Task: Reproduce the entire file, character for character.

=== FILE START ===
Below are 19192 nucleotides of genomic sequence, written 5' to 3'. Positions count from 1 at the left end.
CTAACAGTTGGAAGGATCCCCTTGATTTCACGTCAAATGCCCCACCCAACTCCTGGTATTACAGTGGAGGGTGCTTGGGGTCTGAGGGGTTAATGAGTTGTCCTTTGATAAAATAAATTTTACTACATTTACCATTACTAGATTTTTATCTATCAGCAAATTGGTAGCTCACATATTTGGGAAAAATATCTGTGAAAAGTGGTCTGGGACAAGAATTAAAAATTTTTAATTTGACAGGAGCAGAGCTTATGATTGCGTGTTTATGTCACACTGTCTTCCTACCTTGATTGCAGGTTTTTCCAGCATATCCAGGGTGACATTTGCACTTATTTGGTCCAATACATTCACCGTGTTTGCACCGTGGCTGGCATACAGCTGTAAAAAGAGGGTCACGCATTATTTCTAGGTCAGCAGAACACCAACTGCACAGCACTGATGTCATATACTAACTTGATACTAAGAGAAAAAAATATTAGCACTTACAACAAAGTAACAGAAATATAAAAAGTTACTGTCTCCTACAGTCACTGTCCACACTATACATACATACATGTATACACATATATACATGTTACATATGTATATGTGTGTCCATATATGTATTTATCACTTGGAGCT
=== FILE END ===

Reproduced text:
Below are 19192 nucleotides of genomic sequence, written 5' to 3'. Positions count from 1 at the left end.
CTAACAGTTGGAAGGATCCCCTTGATTTCACGTCAAATGCCCCACCCAACTCCTGGTATTACAGTGGAGGGTGCTTGGGGTCTGAGGGGTTAATGAGTTGTCCTTTGATAAAATAAATTTTACTACATTTACCATTACTAGATTTTTATCTATCAGCAAATTGGTAGCTCACATATTTGGGAAAAATATCTGTGAAAAGTGGTCTGGGACAAGAATTAAAAATTTTTAATTTGACAGGAGCAGAGCTTATGATTGCGTGTTTATGTCACACTGTCTTCCTACCTTGATTGCAGGTTTTTCCAGCATATCCAGGGTGACATTTGCACTTATTTGGTCCAATACATTCACCGTGTTTGCACCGTGGCTGGCATACAGCTGTAAAAAGAGGGTCACGCATTATTTCTAGGTCAGCAGAACACCAACTGCACAGCACTGATGTCATATACTAACTTGATACTAAGAGAAAAAAATATTAGCACTTACAACAAAGTAACAGAAATATAAAAAGTTACTGTCTCCTACAGTCACTGTCCACACTATACATACATACATGTATACACATATATACATGTTACATATGTATATGTGTGTCCATATATGTATTTATCACTTGGAGCT